Simon Morrison writes:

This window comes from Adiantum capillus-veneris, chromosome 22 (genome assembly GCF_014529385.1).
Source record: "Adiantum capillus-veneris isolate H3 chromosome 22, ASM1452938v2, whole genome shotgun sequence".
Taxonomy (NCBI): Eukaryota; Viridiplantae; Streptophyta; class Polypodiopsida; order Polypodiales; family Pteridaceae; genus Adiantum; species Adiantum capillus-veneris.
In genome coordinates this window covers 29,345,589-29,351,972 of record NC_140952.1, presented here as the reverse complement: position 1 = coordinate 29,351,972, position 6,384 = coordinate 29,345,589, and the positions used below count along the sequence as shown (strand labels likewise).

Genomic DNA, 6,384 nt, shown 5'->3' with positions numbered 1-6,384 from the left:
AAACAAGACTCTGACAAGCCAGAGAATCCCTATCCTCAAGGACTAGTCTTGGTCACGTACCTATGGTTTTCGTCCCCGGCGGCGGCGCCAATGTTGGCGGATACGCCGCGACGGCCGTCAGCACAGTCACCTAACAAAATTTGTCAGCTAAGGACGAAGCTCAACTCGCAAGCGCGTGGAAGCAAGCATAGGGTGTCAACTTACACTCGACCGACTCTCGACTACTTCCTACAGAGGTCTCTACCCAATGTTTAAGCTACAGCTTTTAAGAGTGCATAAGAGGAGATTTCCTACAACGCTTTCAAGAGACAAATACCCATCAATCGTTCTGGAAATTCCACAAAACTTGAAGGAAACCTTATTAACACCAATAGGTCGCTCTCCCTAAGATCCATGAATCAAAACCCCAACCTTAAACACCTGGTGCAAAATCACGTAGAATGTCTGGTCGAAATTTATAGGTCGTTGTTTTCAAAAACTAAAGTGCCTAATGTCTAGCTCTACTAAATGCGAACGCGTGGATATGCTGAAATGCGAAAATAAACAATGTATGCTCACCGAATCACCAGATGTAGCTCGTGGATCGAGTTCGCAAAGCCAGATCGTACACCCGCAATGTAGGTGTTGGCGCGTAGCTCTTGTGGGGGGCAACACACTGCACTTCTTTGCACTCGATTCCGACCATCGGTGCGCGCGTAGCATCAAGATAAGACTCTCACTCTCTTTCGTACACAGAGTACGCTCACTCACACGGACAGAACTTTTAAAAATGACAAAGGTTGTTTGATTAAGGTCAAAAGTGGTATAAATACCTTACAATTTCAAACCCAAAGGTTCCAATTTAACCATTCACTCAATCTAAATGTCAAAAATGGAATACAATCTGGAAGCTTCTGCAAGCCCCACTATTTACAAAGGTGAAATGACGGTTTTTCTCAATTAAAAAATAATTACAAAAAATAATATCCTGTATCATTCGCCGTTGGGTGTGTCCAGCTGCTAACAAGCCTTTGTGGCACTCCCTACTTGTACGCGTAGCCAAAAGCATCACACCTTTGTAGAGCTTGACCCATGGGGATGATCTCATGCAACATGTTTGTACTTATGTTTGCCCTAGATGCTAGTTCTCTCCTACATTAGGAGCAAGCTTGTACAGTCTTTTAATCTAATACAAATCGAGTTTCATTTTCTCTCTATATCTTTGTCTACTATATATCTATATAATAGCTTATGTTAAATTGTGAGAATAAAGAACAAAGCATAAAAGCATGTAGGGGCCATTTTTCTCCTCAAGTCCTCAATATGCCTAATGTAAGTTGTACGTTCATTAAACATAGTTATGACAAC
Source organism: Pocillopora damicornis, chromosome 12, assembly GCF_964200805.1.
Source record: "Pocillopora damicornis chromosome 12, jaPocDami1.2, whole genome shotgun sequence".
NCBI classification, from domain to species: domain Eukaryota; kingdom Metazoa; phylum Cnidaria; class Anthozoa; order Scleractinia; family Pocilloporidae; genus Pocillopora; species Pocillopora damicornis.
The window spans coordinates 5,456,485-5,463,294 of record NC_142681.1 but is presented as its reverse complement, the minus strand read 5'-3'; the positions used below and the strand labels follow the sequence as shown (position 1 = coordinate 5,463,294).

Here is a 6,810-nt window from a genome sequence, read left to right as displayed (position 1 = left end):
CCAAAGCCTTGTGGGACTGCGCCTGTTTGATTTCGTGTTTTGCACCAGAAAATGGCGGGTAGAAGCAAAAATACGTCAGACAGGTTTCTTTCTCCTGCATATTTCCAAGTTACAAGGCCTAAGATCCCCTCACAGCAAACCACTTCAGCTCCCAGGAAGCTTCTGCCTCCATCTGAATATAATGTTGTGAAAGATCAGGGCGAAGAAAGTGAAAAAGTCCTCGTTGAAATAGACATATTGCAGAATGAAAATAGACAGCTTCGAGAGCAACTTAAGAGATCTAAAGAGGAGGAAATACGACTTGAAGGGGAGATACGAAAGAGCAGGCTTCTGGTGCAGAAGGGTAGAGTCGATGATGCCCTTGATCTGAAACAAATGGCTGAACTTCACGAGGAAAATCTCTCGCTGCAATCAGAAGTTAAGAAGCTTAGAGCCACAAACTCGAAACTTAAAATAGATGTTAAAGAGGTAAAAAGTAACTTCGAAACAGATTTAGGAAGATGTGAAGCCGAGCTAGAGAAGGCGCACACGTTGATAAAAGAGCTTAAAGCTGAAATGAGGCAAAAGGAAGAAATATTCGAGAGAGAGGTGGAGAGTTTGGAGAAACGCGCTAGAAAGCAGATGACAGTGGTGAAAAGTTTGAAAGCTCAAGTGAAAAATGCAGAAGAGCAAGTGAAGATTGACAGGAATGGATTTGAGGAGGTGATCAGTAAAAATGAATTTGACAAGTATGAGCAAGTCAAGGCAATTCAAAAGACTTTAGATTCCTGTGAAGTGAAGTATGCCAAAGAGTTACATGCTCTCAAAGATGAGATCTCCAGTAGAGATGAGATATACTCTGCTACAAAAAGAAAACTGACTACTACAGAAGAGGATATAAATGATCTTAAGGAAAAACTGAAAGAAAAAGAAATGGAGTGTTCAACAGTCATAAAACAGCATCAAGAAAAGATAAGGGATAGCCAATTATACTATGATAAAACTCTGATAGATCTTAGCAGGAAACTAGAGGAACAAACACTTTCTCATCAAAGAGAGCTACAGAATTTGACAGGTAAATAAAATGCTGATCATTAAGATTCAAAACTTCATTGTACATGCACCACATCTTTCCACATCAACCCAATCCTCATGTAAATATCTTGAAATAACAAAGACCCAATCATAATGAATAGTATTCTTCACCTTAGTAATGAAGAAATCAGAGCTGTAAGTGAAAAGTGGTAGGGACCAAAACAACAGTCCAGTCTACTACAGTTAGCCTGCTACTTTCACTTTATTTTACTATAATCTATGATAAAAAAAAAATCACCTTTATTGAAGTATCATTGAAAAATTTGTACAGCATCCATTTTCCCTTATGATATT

M arius Petipa not only created ballets but made ‘ballet’ itself into an art. He choreographed the bulk of the 19th-century canon, including La Bayadère, Don Quixote, The Sleeping Beauty, The Nutcracker and Swan Lake, maintaining a classical style in the face of shifting trends – from Romanticism in the mid-1800s to Symbolism at the turn of the 20th century. Alone and in collaboration, with his father, Jean-Antoine Petipa, also a choreographer, and his assistant, Lev Ivanov, he created grand multi-act, multi-set and multi-cast ballets on historical topics as well as fanciful ones; revived and remade the ballets of others (Satanilla, Lida, or the Swiss Milkmaid as well as Giselle and Coppélia); supplied dances for operas, including Bizet’s Carmen and Tchaikovsky’s Queen of Spades; contributed to coronation spectacles; and devised numerous occasional dances. His ballets became the foundation of the international repertoire, staples of the Sadler’s Wells (later Royal) Ballet thanks to its founder, Ninette de Valois, who acquired the three ballets Petipa made to Tchaikovsky’s music – The Nutcracker, The Sleeping Beauty and Swan Lake – along with Petipa’s versions of Giselle and Coppélia. Valois brooked few changes to what she considered, from her own experience as a dancer and the notation scores, the authentic choreography. Parisians, meanwhile, saw the more distant versions Serge Lifar and Rudolf Nureyev brought to the Paris Opéra Ballet. Similarly in Soviet Russia Petipa’s ballets morphed, with the fidelity of adaptations always a subject of debate. But there are no originals, in the German Romantic sense of a Werktreue, and not all that has been credited to Petipa was his invention.